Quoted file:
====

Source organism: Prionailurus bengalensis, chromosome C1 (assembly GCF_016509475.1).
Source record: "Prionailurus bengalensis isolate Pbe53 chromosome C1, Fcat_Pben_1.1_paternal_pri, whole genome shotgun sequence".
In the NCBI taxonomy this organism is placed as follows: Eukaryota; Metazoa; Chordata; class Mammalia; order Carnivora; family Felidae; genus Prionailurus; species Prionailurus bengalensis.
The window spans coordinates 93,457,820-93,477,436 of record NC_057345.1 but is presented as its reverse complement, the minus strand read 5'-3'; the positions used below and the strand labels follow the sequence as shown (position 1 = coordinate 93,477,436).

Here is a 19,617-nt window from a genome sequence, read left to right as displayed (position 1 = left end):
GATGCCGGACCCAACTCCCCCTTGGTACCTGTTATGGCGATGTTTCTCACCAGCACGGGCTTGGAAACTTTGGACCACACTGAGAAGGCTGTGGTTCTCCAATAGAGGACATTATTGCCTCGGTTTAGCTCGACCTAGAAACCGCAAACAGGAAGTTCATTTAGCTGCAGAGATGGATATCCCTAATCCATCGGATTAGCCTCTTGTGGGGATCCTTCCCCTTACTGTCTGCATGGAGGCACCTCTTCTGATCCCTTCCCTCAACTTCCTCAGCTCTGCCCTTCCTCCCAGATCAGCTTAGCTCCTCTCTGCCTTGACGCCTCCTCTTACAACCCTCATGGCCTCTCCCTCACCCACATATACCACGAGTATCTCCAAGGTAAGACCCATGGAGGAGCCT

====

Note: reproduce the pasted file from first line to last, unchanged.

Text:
Source organism: Prionailurus bengalensis, chromosome C1 (assembly GCF_016509475.1).
Source record: "Prionailurus bengalensis isolate Pbe53 chromosome C1, Fcat_Pben_1.1_paternal_pri, whole genome shotgun sequence".
In the NCBI taxonomy this organism is placed as follows: Eukaryota; Metazoa; Chordata; class Mammalia; order Carnivora; family Felidae; genus Prionailurus; species Prionailurus bengalensis.
The window spans coordinates 93,457,820-93,477,436 of record NC_057345.1 but is presented as its reverse complement, the minus strand read 5'-3'; the positions used below and the strand labels follow the sequence as shown (position 1 = coordinate 93,477,436).

Here is a 19,617-nt window from a genome sequence, read left to right as displayed (position 1 = left end):
GATGCCGGACCCAACTCCCCCTTGGTACCTGTTATGGCGATGTTTCTCACCAGCACGGGCTTGGAAACTTTGGACCACACTGAGAAGGCTGTGGTTCTCCAATAGAGGACATTATTGCCTCGGTTTAGCTCGACCTAGAAACCGCAAACAGGAAGTTCATTTAGCTGCAGAGATGGATATCCCTAATCCATCGGATTAGCCTCTTGTGGGGATCCTTCCCCTTACTGTCTGCATGGAGGCACCTCTTCTGATCCCTTCCCTCAACTTCCTCAGCTCTGCCCTTCCTCCCAGATCAGCTTAGCTCCTCTCTGCCTTGACGCCTCCTCTTACAACCCTCATGGCCTCTCCCTCACCCACATATACCACGAGTATCTCCAAGGTAAGACCCATGGAGGAGCCT